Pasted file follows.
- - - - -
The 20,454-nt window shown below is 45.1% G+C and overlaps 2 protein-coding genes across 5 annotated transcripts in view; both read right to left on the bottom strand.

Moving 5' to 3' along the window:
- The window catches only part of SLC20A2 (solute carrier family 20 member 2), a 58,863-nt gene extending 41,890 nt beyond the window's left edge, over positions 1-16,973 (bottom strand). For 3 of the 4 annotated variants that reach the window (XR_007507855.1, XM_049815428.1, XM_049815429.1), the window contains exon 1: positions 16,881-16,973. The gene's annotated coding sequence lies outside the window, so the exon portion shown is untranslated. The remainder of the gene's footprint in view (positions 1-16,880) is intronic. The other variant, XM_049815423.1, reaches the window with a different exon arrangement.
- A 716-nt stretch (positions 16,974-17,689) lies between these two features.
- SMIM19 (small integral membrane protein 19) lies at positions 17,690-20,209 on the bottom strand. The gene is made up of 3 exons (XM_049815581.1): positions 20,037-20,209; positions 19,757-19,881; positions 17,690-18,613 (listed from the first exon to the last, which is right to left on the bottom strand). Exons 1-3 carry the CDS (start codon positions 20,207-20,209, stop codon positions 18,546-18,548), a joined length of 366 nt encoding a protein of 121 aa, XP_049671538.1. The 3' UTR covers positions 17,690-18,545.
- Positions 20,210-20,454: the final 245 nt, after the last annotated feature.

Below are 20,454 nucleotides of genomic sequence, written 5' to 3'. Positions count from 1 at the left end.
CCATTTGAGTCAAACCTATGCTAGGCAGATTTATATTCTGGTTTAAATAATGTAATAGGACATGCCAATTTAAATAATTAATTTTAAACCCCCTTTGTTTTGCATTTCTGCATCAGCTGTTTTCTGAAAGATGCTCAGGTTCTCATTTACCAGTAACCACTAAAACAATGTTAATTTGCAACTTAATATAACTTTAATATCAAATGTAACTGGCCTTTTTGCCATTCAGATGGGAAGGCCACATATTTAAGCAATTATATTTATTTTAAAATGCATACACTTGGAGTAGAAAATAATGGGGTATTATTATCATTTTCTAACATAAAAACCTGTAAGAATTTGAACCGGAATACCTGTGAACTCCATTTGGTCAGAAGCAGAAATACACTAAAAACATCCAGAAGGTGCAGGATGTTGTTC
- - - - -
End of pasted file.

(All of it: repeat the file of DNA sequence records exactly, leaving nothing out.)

The 20,454-nt window shown below is 45.1% G+C and overlaps 2 protein-coding genes across 5 annotated transcripts in view; both read right to left on the bottom strand.

Moving 5' to 3' along the window:
- The window catches only part of SLC20A2 (solute carrier family 20 member 2), a 58,863-nt gene extending 41,890 nt beyond the window's left edge, over positions 1-16,973 (bottom strand). For 3 of the 4 annotated variants that reach the window (XR_007507855.1, XM_049815428.1, XM_049815429.1), the window contains exon 1: positions 16,881-16,973. The gene's annotated coding sequence lies outside the window, so the exon portion shown is untranslated. The remainder of the gene's footprint in view (positions 1-16,880) is intronic. The other variant, XM_049815423.1, reaches the window with a different exon arrangement.
- A 716-nt stretch (positions 16,974-17,689) lies between these two features.
- SMIM19 (small integral membrane protein 19) lies at positions 17,690-20,209 on the bottom strand. The gene is made up of 3 exons (XM_049815581.1): positions 20,037-20,209; positions 19,757-19,881; positions 17,690-18,613 (listed from the first exon to the last, which is right to left on the bottom strand). Exons 1-3 carry the CDS (start codon positions 20,207-20,209, stop codon positions 18,546-18,548), a joined length of 366 nt encoding a protein of 121 aa, XP_049671538.1. The 3' UTR covers positions 17,690-18,545.
- Positions 20,210-20,454: the final 245 nt, after the last annotated feature.

Below are 20,454 nucleotides of genomic sequence, written 5' to 3'. Positions count from 1 at the left end.
CCATTTGAGTCAAACCTATGCTAGGCAGATTTATATTCTGGTTTAAATAATGTAATAGGACATGCCAATTTAAATAATTAATTTTAAACCCCCTTTGTTTTGCATTTCTGCATCAGCTGTTTTCTGAAAGATGCTCAGGTTCTCATTTACCAGTAACCACTAAAACAATGTTAATTTGCAACTTAATATAACTTTAATATCAAATGTAACTGGCCTTTTTGCCATTCAGATGGGAAGGCCACATATTTAAGCAATTATATTTATTTTAAAATGCATACACTTGGAGTAGAAAATAATGGGGTATTATTATCATTTTCTAACATAAAAACCTGTAAGAATTTGAACCGGAATACCTGTGAACTCCATTTGGTCAGAAGCAGAAATACACTAAAAACATCCAGAAGGTGCAGGATGTTGTTC